Michael Bloomberg donates $150M to Johns Hopkins University for diversity initiative in STEM programs

Billionaire philanthropist and former New York City Mayor Michael Bloomberg has donated $150 million to Johns Hopkins University to address the underrepresentation of certain minorities in science, technology, engineering, and math fields.

The donation was announced Tuesday and will endow the Vivien Thomas Scholars Initiative, which is named for the renowned Black scientist who developed a cardiac surgery technique at The Johns Hopkins Hospital in the 1940s, according to the university’s Office of the Provost.


The initiative will fund about 100 new slots across the university’s more than 30 STEM programs for diverse Ph.D. students. The funds also will help build a path for students from historically Black colleges and universities and minority-serving institutions to pursue doctoral degrees in STEM fields.

Partner institutions include Morgan State University and University of Maryland, Baltimore County.


The initiative will provide each scholar with academic and financial support, including up to six years of full tuition, a stipend, health insurance and travel funding, along with mentorship, research, professional development and community-building opportunities, according to the university.

About 11% of students enrolled in the university’s eligible doctoral programs are Black or Latino, both of which are considered historically underrepresented minorities in STEM fields, university President Ron Daniels said.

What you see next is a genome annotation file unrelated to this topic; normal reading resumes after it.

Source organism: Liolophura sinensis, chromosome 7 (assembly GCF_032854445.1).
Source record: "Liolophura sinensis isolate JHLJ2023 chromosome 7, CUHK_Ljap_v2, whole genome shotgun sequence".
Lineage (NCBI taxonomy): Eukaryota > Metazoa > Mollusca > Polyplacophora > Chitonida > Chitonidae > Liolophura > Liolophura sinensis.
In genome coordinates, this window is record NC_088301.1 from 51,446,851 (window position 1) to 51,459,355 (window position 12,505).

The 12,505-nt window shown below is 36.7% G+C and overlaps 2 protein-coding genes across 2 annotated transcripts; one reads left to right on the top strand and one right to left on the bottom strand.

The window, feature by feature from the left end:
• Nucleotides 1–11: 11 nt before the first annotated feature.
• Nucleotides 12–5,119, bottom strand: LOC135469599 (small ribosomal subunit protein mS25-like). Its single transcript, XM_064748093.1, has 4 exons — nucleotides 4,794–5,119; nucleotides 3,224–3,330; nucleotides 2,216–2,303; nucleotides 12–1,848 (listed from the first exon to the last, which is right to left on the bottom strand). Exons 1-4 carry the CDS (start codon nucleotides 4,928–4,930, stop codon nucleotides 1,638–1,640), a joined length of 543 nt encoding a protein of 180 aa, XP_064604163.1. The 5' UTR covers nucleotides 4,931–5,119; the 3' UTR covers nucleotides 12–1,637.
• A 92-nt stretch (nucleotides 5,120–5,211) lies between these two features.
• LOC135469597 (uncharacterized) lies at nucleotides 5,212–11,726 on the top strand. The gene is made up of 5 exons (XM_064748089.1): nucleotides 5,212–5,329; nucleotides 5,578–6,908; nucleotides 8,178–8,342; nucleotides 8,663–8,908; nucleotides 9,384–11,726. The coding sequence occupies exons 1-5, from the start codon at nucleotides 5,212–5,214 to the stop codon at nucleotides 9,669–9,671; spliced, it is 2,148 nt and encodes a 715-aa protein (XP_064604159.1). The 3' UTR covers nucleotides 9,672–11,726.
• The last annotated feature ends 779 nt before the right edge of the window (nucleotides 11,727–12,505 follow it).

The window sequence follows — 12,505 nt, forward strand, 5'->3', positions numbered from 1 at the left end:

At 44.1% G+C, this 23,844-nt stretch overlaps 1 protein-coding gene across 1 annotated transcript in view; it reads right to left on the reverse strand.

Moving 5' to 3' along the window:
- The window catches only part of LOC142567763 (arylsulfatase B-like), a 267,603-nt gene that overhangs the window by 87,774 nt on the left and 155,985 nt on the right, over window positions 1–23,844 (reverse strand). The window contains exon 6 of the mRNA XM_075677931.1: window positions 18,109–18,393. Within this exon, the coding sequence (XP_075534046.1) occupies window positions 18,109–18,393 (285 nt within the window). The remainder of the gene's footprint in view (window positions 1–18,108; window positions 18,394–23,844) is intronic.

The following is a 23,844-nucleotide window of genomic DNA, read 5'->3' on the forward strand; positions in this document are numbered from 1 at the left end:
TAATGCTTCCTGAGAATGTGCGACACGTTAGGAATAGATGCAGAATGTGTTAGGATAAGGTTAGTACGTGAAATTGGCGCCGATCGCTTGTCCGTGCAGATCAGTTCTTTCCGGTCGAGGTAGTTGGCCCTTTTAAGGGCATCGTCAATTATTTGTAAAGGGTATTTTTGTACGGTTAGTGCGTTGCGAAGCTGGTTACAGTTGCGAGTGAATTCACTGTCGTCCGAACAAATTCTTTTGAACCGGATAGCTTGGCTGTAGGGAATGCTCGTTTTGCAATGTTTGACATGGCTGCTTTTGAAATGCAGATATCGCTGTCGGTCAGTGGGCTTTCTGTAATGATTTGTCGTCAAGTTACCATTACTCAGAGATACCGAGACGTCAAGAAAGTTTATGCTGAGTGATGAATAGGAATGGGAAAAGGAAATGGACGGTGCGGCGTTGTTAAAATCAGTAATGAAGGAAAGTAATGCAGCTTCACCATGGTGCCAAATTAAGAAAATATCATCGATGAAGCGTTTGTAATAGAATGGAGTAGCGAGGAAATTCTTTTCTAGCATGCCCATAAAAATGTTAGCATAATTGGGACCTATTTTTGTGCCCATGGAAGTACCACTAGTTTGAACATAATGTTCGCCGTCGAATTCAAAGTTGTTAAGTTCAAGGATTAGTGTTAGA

“Obviously this program alone will not solve all of these problems, but it’s one more moment in which you’re developing examples, points of inspiration that will allow others to carry forward and contribute to diversity,” Daniels said.

The initiative was partially inspired by the success of the Meyerhoff Scholars Program at UMBC, which was launched in 1988 and has graduated hundreds of mostly Black students in science and engineering fields. Hopkins directly benefited from the program since a number of Meyerhoff graduates eventually sought doctorates at the university, Daniels said.

Hopkins officials also were inspired by the experience of boosting undergraduate diversity using Bloomberg’s previous donation of $1.8 billion in scholarship money in 2018. The donation was the largest gift to any academic institution in U.S. history. Bloomberg has now given about $3 billion to the Baltimore school, whose School of Public Health bears his name..

“What this really reflects is an understanding that you have to take a systems-based approach to thinking about the persistent challenges to enrolling underrepresented minorities in STEM-based programs,” Daniels said.

The university is planning to welcome its first cohort of Ph.D. students in the Thomas Scholars Initiative in the fall of 2022.